Napoli have never made the quarter-finals of this competition, not even back in Diego Maradona’s day, and they may never get a better chance than this season.
Runaway leaders of Serie A at the halfway stage, they won their Champions League group for only the second time ever, and go into the last 16 as overwhelming favourites to beat Eintracht Frankfurt. History is the prize for victory.
8. Harry Kane's rematch with Olivier Giroud
The last time Kane and Giroud met, it didn’t go very well for the Spurs man. Six minutes after Giroud headed France 2-1 up in the sides’ World Cup quarter-final in Qatar, Kane blasted his penalty into the Arabian Gulf and England’s hopes of glory were over.
It was probably the toughest moment of the talisman’s career, but he deservedly had the sympathy of a nation. Now Kane is ready to face Giroud again in the Champions League last 16, his first knockout tie since the 2019 final against Liverpool, having missed Spurs’ last 16 loss to RB Leipzig with injury two years ago.
Aged 36, the evergreen Giroud already has four Milan goals in the Champions League this term – the ex-Arsenal and Chelsea striker won’t expect a particularly warm welcome for the second leg in north London on March 8.
9. Zlatan recreating Joe Jordan vs Gennaro Gattuso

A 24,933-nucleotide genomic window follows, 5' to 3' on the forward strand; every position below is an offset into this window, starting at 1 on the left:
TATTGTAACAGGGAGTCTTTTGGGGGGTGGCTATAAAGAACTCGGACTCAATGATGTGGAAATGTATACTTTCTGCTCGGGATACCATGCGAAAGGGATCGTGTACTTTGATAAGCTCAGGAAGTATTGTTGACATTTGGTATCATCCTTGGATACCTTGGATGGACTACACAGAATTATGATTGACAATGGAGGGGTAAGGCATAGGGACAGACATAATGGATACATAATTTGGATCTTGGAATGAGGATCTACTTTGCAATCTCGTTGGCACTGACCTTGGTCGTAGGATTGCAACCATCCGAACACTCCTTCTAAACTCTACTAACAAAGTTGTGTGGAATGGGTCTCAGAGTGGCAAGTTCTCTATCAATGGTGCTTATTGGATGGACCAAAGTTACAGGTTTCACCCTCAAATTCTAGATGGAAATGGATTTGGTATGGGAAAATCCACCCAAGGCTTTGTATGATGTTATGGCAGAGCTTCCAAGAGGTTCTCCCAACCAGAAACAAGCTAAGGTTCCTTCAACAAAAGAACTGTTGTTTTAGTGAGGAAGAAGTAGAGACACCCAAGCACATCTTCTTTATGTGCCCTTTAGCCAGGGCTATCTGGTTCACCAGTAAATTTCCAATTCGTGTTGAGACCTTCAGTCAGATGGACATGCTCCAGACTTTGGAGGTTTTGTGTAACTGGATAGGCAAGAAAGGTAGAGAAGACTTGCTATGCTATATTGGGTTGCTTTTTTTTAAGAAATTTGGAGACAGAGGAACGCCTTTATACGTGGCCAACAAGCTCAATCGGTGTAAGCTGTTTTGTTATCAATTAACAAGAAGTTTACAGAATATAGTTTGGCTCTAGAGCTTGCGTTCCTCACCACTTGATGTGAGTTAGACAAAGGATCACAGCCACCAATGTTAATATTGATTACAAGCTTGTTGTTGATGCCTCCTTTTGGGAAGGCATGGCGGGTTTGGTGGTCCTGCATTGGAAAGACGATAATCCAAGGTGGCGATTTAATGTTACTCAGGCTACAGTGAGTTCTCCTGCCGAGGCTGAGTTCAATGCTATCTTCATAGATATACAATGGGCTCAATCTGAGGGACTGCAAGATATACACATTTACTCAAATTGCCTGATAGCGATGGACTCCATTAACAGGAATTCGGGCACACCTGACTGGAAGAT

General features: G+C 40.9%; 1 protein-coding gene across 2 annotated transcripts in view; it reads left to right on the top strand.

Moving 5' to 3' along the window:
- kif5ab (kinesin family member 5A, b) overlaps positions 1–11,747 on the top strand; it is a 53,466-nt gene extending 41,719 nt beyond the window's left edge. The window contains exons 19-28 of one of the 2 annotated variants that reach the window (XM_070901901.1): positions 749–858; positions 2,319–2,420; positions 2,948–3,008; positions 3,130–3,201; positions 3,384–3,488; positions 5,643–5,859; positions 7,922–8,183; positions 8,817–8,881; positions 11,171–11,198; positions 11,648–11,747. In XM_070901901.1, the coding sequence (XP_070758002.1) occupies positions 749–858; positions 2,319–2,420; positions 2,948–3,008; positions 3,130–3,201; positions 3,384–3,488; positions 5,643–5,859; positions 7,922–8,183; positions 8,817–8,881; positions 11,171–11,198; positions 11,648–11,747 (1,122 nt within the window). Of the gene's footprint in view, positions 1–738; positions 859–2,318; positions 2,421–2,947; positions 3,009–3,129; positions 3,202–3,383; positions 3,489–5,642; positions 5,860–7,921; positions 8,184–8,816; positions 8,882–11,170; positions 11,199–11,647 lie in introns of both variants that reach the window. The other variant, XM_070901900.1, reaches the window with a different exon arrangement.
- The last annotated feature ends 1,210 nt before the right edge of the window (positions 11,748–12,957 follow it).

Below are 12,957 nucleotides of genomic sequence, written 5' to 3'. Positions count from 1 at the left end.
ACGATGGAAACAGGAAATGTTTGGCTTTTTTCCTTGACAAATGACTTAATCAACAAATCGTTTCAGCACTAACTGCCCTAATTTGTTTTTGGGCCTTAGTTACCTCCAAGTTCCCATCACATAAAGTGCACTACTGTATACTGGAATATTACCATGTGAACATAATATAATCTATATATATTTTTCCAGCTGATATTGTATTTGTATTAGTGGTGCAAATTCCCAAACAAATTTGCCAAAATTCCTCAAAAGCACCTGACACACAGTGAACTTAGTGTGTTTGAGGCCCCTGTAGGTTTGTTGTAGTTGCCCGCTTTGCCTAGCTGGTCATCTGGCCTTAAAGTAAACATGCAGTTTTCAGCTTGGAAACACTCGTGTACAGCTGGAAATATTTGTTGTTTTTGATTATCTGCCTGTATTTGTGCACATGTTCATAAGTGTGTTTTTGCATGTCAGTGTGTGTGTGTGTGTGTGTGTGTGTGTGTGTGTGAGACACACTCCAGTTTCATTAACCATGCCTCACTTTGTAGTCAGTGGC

Milan against Tottenham in the Champions League last 16 conjures up one image – sorry, Crouchy, it’s not your San Siro goal.
At the end of that same 2011 showdown, the frontman’s heroics were overshadowed by a colossal coming together of two eras: Seventies hard man vs Noughties hard man, as Joe Jordan went toe-to-toe with Gennaro Gattuso in a battle for the history books.
The Italian had already taken the risky decision to shove Jordan during the game itself, and by the final whistle the Scot was ready for a duel (taking his glasses off), only for Gattuso to headbutt the Spurs assistant and receive a four-match suspension.
Will there be similar shenanigans this time? On his way back from ACL surgery, Milan’s 41-year-old forward Zlatan Ibrahimovic has vowed that, “When I come back, I’ll do it with violence”. Whether he’s on the field or not, Spurs’ backroom staff had better watch out
10. Neymar's (very ambitious) bid for the Ballon d'Or